Hugh Patterson could sense victory when he ran in local elections this year even though this area of rolling countryside, picturesque pubs and pricey rustic homes was a stronghold for his opponent from Prime Minister Boris Johnson’s Conservative Party.

What Patterson was not expecting was a landslide.

As the count went on, a win turned into a rout, with so many former Conservative supporters deserting the party that Patterson, from the centrist Liberal Democrats, scooped up three-quarters of the vote in this part of Kent, southeast of London. In terms of election results, “It wasn’t quite North Korean,” he joked over a coffee, “but it would go down well with Putin.”

Hugh Patterson near his home in Tudeley, England, on July 8, 2021. (The New York Times)

While the Conservatives have lately made big gains in the Midlands and North of England — former industrial areas once dominated by the main opposition Labour Party and known as the “red wall” — a rebellion is stirring in Johnson’s backyard.

Britain’s polarizing 2016 referendum on European Union membership convulsed the country’s politics, forging divisions that cut across party allegiances. In its aftermath, voters are responding in different ways to Johnson’s hard-line Brexit messaging and brash, flag-waving style.

Last month, the Conservatives were shocked by the loss of a parliamentary by-election in the well-heeled district of Chesham and Amersham, northwest of London. And the risk for the Tories, analysts say, is that Johnson’s populism, free-spending instincts and economic tilt to the North of England undermine support among traditional Tories in the South — fracturing his own “blue wall.”

When Johnson won a landslide general election victory in 2019, he retained the support of many university-educated professionals in southern England who lean center-right but did not support Brexit. But that was often because they feared the alternative: the opposition Labour Party’s left-wing leader at the time, Jeremy Corbyn. Now they no longer have to make that choice, a number of traditional Tories feel politically homeless.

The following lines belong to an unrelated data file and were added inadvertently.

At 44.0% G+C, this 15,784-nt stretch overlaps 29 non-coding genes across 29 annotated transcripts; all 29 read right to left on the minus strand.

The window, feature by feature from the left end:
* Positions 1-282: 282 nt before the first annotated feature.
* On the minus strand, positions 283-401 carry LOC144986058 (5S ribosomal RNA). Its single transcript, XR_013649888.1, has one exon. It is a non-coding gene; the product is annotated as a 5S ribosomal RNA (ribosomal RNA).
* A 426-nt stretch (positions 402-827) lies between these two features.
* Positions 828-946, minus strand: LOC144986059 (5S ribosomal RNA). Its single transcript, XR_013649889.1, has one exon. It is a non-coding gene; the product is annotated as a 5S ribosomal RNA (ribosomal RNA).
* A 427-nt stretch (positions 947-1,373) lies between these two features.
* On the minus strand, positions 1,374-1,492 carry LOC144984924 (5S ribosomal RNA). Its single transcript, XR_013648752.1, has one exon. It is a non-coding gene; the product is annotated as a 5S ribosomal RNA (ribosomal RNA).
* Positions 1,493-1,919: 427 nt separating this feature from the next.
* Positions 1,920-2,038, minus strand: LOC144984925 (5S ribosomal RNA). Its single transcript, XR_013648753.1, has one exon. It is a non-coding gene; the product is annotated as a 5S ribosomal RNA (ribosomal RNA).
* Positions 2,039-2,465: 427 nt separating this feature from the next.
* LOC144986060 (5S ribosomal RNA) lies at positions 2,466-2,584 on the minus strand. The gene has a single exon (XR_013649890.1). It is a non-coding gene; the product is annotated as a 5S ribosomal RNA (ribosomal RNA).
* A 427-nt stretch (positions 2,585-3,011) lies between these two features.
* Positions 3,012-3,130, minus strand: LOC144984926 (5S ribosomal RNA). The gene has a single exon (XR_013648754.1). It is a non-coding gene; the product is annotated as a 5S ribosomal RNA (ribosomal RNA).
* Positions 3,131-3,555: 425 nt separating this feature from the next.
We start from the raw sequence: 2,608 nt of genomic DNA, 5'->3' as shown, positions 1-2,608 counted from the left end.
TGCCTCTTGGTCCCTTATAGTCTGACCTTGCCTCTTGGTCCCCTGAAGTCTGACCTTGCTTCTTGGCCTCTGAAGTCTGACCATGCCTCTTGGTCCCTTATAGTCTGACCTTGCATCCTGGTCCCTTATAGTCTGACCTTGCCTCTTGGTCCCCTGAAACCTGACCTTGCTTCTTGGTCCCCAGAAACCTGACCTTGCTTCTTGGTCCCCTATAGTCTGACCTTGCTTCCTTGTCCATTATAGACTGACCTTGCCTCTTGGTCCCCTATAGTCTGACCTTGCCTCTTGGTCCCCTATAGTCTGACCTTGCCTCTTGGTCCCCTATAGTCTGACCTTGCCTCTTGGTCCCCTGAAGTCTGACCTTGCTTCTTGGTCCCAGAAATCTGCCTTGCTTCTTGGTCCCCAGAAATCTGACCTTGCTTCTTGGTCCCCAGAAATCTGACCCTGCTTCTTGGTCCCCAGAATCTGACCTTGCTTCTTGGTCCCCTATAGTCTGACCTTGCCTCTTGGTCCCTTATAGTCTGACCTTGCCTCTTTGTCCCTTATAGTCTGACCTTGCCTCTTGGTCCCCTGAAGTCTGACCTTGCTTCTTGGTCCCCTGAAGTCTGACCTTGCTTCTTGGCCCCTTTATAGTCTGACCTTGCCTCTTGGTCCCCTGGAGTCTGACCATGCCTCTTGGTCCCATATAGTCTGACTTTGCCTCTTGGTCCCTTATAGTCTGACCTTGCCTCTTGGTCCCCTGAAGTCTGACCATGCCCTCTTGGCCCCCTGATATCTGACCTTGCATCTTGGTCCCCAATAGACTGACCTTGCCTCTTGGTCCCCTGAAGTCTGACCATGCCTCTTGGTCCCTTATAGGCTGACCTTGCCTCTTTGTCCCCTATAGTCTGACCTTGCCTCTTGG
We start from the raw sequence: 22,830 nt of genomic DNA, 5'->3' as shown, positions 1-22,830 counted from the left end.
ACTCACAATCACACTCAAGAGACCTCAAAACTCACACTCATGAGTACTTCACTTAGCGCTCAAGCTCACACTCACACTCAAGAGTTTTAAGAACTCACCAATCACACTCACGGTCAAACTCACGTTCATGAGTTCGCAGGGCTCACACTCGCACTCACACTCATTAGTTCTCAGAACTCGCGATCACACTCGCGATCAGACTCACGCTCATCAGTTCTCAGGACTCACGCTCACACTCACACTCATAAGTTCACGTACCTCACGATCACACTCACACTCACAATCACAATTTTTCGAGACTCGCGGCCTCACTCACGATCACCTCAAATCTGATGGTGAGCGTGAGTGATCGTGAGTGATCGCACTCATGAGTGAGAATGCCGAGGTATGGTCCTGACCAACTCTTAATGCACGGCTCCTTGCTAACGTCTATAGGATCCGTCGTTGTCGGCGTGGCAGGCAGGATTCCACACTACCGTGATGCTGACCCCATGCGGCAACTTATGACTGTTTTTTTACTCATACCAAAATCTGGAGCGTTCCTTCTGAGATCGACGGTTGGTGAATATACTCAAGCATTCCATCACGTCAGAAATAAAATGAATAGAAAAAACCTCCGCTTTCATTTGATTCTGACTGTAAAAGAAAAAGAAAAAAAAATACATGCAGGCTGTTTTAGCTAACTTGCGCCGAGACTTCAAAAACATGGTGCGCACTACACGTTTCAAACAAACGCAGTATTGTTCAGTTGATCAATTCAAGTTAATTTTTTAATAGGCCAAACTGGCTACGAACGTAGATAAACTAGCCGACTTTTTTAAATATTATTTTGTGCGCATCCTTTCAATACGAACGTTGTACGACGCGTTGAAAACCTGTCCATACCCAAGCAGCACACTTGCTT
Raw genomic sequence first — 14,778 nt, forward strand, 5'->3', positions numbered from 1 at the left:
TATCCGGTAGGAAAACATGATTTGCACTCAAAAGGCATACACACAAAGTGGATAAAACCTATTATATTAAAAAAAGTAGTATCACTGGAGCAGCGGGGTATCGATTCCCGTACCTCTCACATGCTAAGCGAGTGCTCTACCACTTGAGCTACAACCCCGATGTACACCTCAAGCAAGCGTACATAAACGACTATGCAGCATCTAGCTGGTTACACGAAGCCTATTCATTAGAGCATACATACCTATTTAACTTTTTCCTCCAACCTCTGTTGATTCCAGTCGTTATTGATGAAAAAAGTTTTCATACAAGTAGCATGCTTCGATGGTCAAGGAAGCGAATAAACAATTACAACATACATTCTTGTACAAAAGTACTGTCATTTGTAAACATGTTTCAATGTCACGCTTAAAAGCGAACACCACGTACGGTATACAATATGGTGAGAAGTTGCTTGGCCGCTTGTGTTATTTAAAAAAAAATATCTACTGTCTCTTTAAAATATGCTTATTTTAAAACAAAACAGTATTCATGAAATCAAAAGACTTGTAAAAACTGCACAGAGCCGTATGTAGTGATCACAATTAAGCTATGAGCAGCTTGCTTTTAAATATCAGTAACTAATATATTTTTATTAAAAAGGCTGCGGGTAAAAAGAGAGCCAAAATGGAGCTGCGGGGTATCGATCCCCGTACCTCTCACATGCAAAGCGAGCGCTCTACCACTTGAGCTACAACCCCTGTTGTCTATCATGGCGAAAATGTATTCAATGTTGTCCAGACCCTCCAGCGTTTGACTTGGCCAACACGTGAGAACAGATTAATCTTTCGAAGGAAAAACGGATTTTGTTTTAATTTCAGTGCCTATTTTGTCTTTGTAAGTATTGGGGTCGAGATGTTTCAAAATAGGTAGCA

Even some Brexit voters dislike the occasionally jingoistic tone struck by the government, fret about the level of state spending or hate plans to enable more homes to be built in their semirural enclaves.

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“What was that old line of Ronald Reagan’s, ‘I didn’t leave the Democratic Party, the Democratic Party left me,’” said Robert Ford, a professor of political science at Manchester University, referring to the former U.S. president’s migration to the Republican Party in 1962.

“There are a lot of Conservative voters in Surrey and Hampshire and Sussex and Buckinghamshire who feel the same way about the Conservative Party right now,” he said, referring to several traditionally Conservative counties in southern England.

Certainly, Patterson found a few. His vote in Tudeley was driven up because he opposes an unpopular planned housing development, but he detects a new mood.

“Nationalist sentiment plays well in certain parts of the country, but I’m not sure it plays well down here,” said Patterson, a history teacher, speaking in a country pub whose parking lot held several luxury autos. “If you are a lawyer and have a university degree and contacts in Europe why are you going to get excited about waving the union flag? It doesn’t compute.”

Down the road, Andrew Rankine, who works in corporate affairs, thinks Johnson has done well during the pandemic, particularly with the vaccination program.

But he is not sure that he is the right leader for the long term. “I do think we need to have a team of economists leading the country, not people who are quite so brash and willing to spend without due consideration,” Rankine said, adding that his politics are rooted in Conservative values.

In some respects the rebellion of England’s so-called Home Counties — the wealthy region surrounding London — is no surprise. The Brexit referendum was close (52% to 48%), and more than one-third of Conservative voters supported EU membership, only to see Johnson opt for a hard-line Brexit.

Education is a strong predictor of voting intention, and the prime minister’s approval ratings are lower among the university educated. The bad news for him is that this group is growing each year as a proportion of the voting population because of the expansion of higher education.